Adrian Dawkins G. Pickren SUST-101 2 March 2020 Changes in our Land In William Cronon’s Changes in the Land the reader is given insight into the ecology of New England as well as insight into Indian and European colonists society, and their interactions with each other. Cronon believes that the actual ecological changes themselves are not as important as to why these changes occurred in the first place.
He feels that people are in an endless cycle creating and re-creating their livelihoods not just through social relations, but also through ecological relations.
In this essay I argue that the natives lived a more sustainable lifestyle, while the colonists were more wasteful and less concerned about their environmental impact. To support my argument, I describe the ways that the Indians lived within their means, and how their interactions with the Europeans came to reshape both cultures.
These arguments will demonstrate the important changes in the land that are at the heart of Cronon’s book.
On the first pages of this book, the author provides a description of the changes that occurred between sixteen hundred and eighteen hundred in the region. His writings and discussions are heavily based on the works of the European visitors. Cronon reveals how the Europeans use of the environment is different from the way of the Indians. The European settlers lived in the established settlements, and they viewed the land as a source of production of commodities. There existed laws that regulated the ownership of land and how it was to be utilized (Cronon 9).
Indians had a different view on property, which arose due to their interactions and diversity. They did not fully rely on the land as their main source of food, they practiced hunting and fishing as a way of supplementing their diet. The Indians survived during the winter since they did not rely on agriculture as their only source of food.
The Indians who lived in the north exhibited low mobility and had a little impact on the environment (Cronon 10). The Indians who lived in the south practiced agriculture and hunting, this ensured that they had enough food all of the time. It can be seen that Indians who lived in other places used land in different ways and had different impacts on it. The Indians did not view land as individualized, but rather by its immediate usefulness (Cronon 13). The Europeans believed that the Native Americans did not have any commitment to land. They argued that the Native Americans did not deserve the right to own land since they did not value it.
According to the Europeans, the Indians wasted their lives in idle activities, so they did not deserve permanent land ownership. According to the Europeans, land was a very important resource that could produce commodities. Failure to develop the land could indicate losing opportunities for life improvements and making good profits. The author also illustrates how the capitalist ideas had enormous impacts on the environment. He describes the introduction of pathogens and diseases as one of the greatest ecological changes.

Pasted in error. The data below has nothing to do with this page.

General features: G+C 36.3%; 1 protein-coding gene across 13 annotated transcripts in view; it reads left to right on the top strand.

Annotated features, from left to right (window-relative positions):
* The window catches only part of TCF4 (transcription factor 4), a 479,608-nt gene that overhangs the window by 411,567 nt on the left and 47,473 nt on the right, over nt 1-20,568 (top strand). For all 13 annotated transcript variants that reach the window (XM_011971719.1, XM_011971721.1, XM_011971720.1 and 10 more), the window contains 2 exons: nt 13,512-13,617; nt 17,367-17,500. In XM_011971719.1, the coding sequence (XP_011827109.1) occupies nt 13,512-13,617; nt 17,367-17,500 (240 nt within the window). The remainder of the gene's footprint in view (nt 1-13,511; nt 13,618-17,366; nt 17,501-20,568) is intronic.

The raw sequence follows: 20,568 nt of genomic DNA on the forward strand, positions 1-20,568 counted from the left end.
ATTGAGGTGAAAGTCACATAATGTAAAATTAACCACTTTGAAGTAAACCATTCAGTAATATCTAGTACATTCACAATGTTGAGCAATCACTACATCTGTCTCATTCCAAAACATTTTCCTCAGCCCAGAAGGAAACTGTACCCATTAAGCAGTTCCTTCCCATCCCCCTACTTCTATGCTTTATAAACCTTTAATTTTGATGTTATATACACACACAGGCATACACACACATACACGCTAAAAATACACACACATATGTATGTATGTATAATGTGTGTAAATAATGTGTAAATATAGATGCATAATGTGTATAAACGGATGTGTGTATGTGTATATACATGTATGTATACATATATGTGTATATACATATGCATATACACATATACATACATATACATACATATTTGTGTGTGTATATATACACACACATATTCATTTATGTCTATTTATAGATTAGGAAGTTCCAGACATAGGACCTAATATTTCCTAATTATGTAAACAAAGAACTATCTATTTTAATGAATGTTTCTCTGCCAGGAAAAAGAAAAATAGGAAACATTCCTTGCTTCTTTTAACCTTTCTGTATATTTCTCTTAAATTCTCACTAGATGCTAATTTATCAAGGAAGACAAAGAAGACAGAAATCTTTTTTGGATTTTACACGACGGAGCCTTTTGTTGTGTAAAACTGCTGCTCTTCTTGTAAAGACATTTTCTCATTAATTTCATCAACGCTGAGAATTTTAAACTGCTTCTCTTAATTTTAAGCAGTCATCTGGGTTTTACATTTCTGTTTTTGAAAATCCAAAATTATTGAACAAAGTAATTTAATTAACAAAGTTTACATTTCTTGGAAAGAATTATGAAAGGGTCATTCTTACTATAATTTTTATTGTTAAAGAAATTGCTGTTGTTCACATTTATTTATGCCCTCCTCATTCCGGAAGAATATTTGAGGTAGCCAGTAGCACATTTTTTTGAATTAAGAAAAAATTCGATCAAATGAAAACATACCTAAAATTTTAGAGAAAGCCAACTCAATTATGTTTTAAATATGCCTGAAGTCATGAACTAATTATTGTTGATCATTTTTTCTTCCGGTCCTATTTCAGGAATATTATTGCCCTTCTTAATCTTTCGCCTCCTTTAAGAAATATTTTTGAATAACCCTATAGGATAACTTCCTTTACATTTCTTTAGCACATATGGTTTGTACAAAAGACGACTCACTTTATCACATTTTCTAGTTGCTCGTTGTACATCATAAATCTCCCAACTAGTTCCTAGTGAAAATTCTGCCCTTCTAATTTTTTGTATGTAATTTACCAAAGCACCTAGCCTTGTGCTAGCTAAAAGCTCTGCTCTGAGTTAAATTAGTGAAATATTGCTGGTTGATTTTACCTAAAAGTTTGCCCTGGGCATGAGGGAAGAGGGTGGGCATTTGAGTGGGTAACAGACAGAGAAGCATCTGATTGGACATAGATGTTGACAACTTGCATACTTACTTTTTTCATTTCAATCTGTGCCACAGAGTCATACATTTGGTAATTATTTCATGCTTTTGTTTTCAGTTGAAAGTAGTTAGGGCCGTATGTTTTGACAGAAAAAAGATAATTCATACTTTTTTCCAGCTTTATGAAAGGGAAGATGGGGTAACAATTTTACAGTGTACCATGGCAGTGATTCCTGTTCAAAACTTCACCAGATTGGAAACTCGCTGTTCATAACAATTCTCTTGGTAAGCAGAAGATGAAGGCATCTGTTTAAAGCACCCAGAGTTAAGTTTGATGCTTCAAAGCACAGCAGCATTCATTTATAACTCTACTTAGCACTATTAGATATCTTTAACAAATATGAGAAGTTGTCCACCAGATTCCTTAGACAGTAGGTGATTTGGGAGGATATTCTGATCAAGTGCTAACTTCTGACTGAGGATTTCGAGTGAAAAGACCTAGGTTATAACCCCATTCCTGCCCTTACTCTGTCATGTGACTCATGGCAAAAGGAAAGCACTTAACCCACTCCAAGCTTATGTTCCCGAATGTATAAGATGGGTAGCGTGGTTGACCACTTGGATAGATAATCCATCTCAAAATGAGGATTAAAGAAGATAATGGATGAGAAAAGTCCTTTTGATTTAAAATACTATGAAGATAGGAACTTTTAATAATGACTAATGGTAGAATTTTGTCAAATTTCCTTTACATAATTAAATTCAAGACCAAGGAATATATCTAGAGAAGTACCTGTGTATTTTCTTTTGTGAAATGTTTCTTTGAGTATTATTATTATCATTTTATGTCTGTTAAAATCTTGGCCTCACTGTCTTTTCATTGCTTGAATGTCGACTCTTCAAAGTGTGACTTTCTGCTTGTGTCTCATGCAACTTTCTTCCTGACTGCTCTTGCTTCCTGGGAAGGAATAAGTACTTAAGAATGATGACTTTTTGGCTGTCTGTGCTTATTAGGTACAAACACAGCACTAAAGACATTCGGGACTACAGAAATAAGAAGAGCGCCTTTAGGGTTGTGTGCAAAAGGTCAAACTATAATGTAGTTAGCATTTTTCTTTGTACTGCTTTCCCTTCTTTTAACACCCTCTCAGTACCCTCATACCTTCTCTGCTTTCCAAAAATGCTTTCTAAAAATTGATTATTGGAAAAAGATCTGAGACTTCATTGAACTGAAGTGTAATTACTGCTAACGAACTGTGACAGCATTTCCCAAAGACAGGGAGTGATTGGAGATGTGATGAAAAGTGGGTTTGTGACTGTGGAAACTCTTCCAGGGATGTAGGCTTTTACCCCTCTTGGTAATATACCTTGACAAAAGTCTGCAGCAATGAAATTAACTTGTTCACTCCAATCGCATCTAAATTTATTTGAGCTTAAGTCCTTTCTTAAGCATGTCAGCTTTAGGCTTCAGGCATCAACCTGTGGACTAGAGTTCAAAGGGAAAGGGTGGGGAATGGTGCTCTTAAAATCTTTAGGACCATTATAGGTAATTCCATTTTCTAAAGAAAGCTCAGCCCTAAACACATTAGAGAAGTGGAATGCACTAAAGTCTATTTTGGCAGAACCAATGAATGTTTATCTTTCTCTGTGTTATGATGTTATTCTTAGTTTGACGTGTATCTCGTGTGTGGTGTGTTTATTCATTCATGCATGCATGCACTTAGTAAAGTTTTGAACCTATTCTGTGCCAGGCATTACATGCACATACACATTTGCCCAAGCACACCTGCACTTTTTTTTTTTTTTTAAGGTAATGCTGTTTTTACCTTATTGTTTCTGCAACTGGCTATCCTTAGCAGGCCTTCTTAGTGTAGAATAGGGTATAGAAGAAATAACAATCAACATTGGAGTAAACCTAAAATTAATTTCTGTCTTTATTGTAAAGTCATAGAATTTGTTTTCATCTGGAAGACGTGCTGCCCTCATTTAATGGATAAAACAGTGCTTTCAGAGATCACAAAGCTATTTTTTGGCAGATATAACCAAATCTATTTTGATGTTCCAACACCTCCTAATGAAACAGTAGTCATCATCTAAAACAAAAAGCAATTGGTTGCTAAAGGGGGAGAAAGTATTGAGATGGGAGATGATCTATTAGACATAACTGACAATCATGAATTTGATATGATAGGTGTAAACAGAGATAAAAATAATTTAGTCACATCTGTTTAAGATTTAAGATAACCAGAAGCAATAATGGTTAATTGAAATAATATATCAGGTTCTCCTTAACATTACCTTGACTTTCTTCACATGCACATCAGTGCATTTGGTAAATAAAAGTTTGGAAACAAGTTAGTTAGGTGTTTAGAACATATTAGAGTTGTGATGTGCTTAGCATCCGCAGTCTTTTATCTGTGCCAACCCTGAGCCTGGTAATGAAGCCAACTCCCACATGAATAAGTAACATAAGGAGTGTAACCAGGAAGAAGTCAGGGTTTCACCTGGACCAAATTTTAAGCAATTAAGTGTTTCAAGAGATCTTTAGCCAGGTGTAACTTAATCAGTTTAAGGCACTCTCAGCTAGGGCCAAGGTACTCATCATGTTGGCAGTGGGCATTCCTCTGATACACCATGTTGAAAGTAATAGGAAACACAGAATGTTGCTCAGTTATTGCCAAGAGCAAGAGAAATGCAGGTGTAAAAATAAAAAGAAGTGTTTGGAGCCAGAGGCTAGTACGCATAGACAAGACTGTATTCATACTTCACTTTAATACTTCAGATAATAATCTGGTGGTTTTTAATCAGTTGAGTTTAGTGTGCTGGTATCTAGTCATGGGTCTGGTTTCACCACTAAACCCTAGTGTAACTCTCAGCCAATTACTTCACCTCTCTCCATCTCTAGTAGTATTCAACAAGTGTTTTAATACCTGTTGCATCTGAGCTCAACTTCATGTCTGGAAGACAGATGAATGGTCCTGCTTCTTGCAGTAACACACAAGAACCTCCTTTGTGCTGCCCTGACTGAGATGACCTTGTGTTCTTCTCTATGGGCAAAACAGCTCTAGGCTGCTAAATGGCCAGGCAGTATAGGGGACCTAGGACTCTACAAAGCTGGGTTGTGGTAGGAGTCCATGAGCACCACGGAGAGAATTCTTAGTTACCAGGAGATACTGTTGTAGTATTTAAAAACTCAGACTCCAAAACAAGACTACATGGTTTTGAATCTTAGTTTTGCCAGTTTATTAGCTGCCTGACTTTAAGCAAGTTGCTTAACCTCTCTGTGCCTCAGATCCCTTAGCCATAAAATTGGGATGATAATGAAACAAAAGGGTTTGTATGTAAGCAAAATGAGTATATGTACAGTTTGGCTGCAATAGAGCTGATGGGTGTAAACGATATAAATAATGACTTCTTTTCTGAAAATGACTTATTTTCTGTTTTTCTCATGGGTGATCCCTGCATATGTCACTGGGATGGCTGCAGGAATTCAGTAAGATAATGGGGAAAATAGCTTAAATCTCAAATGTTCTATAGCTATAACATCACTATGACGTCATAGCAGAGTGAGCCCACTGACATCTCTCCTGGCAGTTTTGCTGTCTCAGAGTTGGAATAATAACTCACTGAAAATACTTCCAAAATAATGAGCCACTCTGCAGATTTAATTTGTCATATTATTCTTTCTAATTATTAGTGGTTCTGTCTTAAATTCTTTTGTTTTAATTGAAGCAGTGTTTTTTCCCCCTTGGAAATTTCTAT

This led to the death of more than 90 percent of Indians in some areas, and although the Europeans might not have supported such conditions they did not try to help. Due to the constant changes, the Indians found themselves trapped in the European economy which seriously extracted resources from the environment. The constant food shortages made them engage in trade with the Europeans where they supplied them with different commodities such as fur. The Indians engaged in massive hunting so as to supply the fur; this also created a few negative impacts on the environment (Cronon 124).
Massive deforestation also occurred when the Europeans arrived. Initially, the Indians cleared land so that they could get enough food. However, the Europeans eventually started engaging in selling timber and firewood, thus causing further degradation of forests. Deforestations led to climatic changes, which had a significant impact on agriculture (Cronon 34). Another way in which the Indians differed from the Europeans is that they had a different perception of animals. Indians could only claim ownership of animals only when they had killed them.
On the other hand, the Europeans valued animals and claimed total ownership, this eventually led to fencing as a way of protecting animals. The demand for grazing land increased, and the destruction of the environment also continued. The need to transport animals resulted in long-term deforestation since trees had to be cut for roads that were to be expanded. The European trade systems and their agricultural activities had far-reaching implications on the environment. These practices resulted in soil exhaustion and constant erosion.
The continuous deforestation had long-lasting effects on both the current and future generations of New England. The irresponsible farming practices resulted in climatic changes, which continue to this day. The Indian way of life, in contrast to that of the European settlers, was much eco-friendlier, not only that but it was a much more sustainable way to live. And they lived semi-nomadic lives. While the colonists lived in established settlements and